Transitional cell carcinoma (urinary tract)

Transitional cell carcinoma (TCC), also called urothelial cell carcinoma (UCC), is the most common primary malignancy of the urinary tract and may be found along its entire length, from the renal pelvis to the bladder

As imaging findings and treatment vary according to where along the urinary tract the tumour arises, each location is discussed separately. 

The remainder of this article concerns itself with a general discussion of transitional cell carcinomas.

Some prefer the more general term "urothelial cell" carcinoma (UCC) to describe malignant bladder carcinomas of epithelial origin since 25-37% of "transitional cell" carcinomas contains a mixture of histologic tissue types 6.

Transitional cell carcinoma is typically a tumour of older patients, with the average age of presentation being 65, and the majority of patients being over the age of 60 1. There is a strong male predilection (M:F = 4:1), at least in part due to many tumours (especially historically) having been due to industrial exposure (see below).

A number of chemical compounds have been implicated in the development of uroepithelial tumours, including 1-4

  • smoking
  • azo dye/pigment manufacturing
    • beta-naphthylamine
    • 4-aminobiphenyl
    • 4-nitrobiphenyl
    • 4,4-diaminobiphenyl
  • cyclophosphamide (also causes haemorrhagic cystitis, and bladder fibrosis)
  • Thorotrast
  • phenacetin
  • aristolochic acid (Balkan nephropathy): typically result in upper urinary tract tumours 2-3
  • heavy caffeine consumption and artificial sweeteners were suggested as risk factors but most likely are not 4

Additionally, and acting synergistically with the above-mentioned factors is stasis, which presumably acts to prolong exposure of the urothelium to any carcinogens present in the urine. This also contributes to the higher frequency of transitional cell carcinomas in the bladder compared to the upper tracts.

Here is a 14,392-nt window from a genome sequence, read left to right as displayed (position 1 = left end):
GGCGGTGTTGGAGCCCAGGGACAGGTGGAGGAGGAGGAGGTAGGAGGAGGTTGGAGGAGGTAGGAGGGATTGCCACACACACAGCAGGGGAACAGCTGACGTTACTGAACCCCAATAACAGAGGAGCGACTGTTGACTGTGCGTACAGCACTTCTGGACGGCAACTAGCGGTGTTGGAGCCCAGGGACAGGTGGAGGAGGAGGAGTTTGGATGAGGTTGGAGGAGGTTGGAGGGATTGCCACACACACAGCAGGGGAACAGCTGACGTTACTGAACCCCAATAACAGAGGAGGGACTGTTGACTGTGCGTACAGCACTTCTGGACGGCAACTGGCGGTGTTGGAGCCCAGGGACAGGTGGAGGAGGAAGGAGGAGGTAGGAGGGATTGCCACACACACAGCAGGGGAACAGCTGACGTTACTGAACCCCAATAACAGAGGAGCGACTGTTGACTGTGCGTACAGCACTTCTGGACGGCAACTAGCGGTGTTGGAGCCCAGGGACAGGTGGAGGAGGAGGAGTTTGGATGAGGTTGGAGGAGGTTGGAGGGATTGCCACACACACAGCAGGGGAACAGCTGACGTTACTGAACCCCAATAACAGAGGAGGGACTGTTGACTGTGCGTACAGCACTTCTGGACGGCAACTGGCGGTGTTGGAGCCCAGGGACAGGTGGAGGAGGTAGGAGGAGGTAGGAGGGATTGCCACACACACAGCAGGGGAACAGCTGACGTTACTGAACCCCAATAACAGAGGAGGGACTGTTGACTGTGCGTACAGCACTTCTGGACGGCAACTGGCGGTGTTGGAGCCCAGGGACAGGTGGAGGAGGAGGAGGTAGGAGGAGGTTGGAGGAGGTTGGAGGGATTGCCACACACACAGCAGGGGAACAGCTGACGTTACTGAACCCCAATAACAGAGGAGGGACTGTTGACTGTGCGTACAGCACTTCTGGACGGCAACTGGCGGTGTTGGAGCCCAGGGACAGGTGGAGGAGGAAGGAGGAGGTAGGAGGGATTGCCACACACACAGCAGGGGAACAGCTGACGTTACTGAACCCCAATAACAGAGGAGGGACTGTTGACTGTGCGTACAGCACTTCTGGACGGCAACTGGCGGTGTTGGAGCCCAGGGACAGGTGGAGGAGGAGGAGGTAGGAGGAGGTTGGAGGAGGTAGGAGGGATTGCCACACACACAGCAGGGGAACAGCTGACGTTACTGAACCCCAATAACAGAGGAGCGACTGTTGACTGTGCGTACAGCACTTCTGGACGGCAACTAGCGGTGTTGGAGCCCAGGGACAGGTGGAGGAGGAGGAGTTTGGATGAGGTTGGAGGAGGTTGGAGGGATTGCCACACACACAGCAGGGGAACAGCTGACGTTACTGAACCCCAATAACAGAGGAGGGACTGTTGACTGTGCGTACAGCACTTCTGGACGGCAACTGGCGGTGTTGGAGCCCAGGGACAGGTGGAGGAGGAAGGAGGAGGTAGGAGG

Clinical presentation is variable and usually non-specific. Haematuria is the most common presenting symptom for upper tract tumours. Tumours may also result in obstruction and symptomatic hydronephrosis. Occasionally patients only present once systemic symptoms of metastatic disease are present.

Distribution

The relative frequency of transitional cell carcinomas along the renal tract varies greatly, largely as a function of the surface area of each section 1:

  • renal pelvis: uncommon ~2-3%
  • ureter: least common ~1%
  • bladder: by far the most common ~97%

Transitional cell carcinomas of the have one of two main morphologic patterns:

  1. papillary
    • broad base with many frondlike papillary projections 3
    • tend to be low grade and invasion beyond the mucosa is a late feature
  2. non-papillary
    • sessile or nodular tumours
    • tend to be high grade with early invasion beyond the mucosa

Tumours are divided into three histological grades (see grading of TCCs). However, note should be made that stage is far more prognostically important than tumour grade 1,3.

The radiographic features depend on the location of the tumour, and as such are discussed individually:

Treatment options vary with the location of the tumour, but in general require surgical excision. Installation of bacille Calmette-Guerin (BCG) or mitomycin C may be used in selected cases as an alternative to surgery in some cases 5.

A critical part of the management of patients with TCCs is an awareness of the high rate of recurrence due to field effect on the urothelium. Approximately 40% of patients with an upper urinary tract TCC will go on to develop one or more TCCs of the bladder, and approximately 2-4% of patients with a bladder TCC will go on to develop one or more TCCs of the renal pelvis or ureter 2.

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Article information

rID: 9813
System: Urogenital
Synonyms or Alternate Spellings:
  • Transitional cell carcinoma
  • TCC
  • Transitional cell carcinoma (TCC)
  • TCC of the urinary tract
  • Urinary tract TCC
  • Urinary tract transitional cell carcinoma
  • Urothelial cell carcinoma (UCC)
  • UCC

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Cases and figures

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    Figure 1 : gross pathology
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    Ax T2
    Case 1: multiple bladder tumours
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    There is a relati...
    Figure 2: gross pathology
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    Bladder carcinoma...
    Case 2: bladder carcinoma in diverticulum
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    Figure 3: low grade TCC - histology
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    Renal pelvis TCC
    Case 3: renal pelvic TCC
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     Case 4: renal pelvic TCC
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